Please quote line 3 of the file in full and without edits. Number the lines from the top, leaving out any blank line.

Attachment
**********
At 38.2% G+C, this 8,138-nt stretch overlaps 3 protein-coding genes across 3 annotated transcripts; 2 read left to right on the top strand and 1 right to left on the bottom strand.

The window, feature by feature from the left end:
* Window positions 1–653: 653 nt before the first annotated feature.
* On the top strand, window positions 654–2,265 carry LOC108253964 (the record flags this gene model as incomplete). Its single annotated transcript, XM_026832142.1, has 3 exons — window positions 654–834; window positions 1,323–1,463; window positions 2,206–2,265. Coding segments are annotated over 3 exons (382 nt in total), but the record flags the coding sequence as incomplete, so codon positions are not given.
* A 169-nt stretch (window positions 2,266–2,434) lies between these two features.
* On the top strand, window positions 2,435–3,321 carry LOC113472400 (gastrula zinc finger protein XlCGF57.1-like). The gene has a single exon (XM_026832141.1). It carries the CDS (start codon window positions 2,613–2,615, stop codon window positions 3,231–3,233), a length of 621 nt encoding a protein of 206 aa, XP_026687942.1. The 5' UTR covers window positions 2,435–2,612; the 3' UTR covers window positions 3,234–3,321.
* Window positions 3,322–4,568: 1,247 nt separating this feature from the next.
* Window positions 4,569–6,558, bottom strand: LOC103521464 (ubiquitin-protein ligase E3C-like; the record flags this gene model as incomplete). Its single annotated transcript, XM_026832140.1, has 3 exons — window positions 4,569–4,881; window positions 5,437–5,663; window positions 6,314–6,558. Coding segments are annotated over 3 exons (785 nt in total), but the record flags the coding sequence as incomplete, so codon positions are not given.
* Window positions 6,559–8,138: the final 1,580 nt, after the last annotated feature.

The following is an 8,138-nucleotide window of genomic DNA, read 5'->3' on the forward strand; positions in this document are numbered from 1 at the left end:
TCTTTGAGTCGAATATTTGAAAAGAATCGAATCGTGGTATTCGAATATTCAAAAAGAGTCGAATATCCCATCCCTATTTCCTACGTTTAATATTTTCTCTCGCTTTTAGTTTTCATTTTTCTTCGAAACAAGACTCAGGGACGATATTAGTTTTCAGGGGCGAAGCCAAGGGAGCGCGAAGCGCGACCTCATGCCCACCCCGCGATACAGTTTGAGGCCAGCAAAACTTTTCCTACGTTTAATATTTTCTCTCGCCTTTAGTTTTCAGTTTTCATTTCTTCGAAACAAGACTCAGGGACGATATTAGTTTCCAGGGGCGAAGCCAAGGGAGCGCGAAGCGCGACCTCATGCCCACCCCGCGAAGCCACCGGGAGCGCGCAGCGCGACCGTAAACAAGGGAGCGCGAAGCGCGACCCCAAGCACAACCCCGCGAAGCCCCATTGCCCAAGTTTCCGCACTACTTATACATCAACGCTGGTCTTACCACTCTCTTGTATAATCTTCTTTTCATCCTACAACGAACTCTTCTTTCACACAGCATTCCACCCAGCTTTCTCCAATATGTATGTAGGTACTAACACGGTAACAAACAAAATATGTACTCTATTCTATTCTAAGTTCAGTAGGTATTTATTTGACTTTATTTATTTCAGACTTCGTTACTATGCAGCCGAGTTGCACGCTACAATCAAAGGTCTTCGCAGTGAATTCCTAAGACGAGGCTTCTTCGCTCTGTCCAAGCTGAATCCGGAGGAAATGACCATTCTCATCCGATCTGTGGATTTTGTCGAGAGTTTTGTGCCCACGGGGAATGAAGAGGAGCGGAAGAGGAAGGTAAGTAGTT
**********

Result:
* Window positions 1–653: 653 nt before the first annotated feature.